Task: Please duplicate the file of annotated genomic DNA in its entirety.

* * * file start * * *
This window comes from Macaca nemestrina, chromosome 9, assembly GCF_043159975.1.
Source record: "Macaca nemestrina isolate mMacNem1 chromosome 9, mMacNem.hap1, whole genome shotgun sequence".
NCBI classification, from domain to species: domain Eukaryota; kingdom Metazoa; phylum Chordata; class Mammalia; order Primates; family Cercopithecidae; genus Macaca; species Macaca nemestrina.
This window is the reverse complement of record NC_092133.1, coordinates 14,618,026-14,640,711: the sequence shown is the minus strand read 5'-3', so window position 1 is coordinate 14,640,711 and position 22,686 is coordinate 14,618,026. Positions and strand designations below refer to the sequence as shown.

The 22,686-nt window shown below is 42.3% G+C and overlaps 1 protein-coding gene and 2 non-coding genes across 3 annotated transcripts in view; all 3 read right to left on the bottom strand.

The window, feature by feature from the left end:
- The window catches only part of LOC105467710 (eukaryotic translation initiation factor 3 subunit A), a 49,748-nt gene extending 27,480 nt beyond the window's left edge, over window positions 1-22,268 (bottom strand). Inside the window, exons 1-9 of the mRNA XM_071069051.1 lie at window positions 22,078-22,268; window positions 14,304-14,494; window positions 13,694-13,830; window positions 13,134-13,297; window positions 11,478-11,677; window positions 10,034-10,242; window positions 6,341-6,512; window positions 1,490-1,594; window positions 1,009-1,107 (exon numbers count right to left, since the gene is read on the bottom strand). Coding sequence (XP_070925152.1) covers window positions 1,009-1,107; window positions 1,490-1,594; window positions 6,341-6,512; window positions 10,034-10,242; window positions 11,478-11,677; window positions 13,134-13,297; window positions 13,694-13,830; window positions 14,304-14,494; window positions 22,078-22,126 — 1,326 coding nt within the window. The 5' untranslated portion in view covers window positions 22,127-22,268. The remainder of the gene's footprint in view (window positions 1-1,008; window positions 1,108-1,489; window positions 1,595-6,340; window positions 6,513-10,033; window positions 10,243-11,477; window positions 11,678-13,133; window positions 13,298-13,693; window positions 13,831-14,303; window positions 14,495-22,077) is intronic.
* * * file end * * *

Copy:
This window comes from Macaca nemestrina, chromosome 9, assembly GCF_043159975.1.
Source record: "Macaca nemestrina isolate mMacNem1 chromosome 9, mMacNem.hap1, whole genome shotgun sequence".
NCBI classification, from domain to species: domain Eukaryota; kingdom Metazoa; phylum Chordata; class Mammalia; order Primates; family Cercopithecidae; genus Macaca; species Macaca nemestrina.
This window is the reverse complement of record NC_092133.1, coordinates 14,618,026-14,640,711: the sequence shown is the minus strand read 5'-3', so window position 1 is coordinate 14,640,711 and position 22,686 is coordinate 14,618,026. Positions and strand designations below refer to the sequence as shown.

The 22,686-nt window shown below is 42.3% G+C and overlaps 1 protein-coding gene and 2 non-coding genes across 3 annotated transcripts in view; all 3 read right to left on the bottom strand.

The window, feature by feature from the left end:
- The window catches only part of LOC105467710 (eukaryotic translation initiation factor 3 subunit A), a 49,748-nt gene extending 27,480 nt beyond the window's left edge, over window positions 1-22,268 (bottom strand). Inside the window, exons 1-9 of the mRNA XM_071069051.1 lie at window positions 22,078-22,268; window positions 14,304-14,494; window positions 13,694-13,830; window positions 13,134-13,297; window positions 11,478-11,677; window positions 10,034-10,242; window positions 6,341-6,512; window positions 1,490-1,594; window positions 1,009-1,107 (exon numbers count right to left, since the gene is read on the bottom strand). Coding sequence (XP_070925152.1) covers window positions 1,009-1,107; window positions 1,490-1,594; window positions 6,341-6,512; window positions 10,034-10,242; window positions 11,478-11,677; window positions 13,134-13,297; window positions 13,694-13,830; window positions 14,304-14,494; window positions 22,078-22,126 — 1,326 coding nt within the window. The 5' untranslated portion in view covers window positions 22,127-22,268. The remainder of the gene's footprint in view (window positions 1-1,008; window positions 1,108-1,489; window positions 1,595-6,340; window positions 6,513-10,033; window positions 10,243-11,477; window positions 11,678-13,133; window positions 13,298-13,693; window positions 13,831-14,303; window positions 14,495-22,077) is intronic.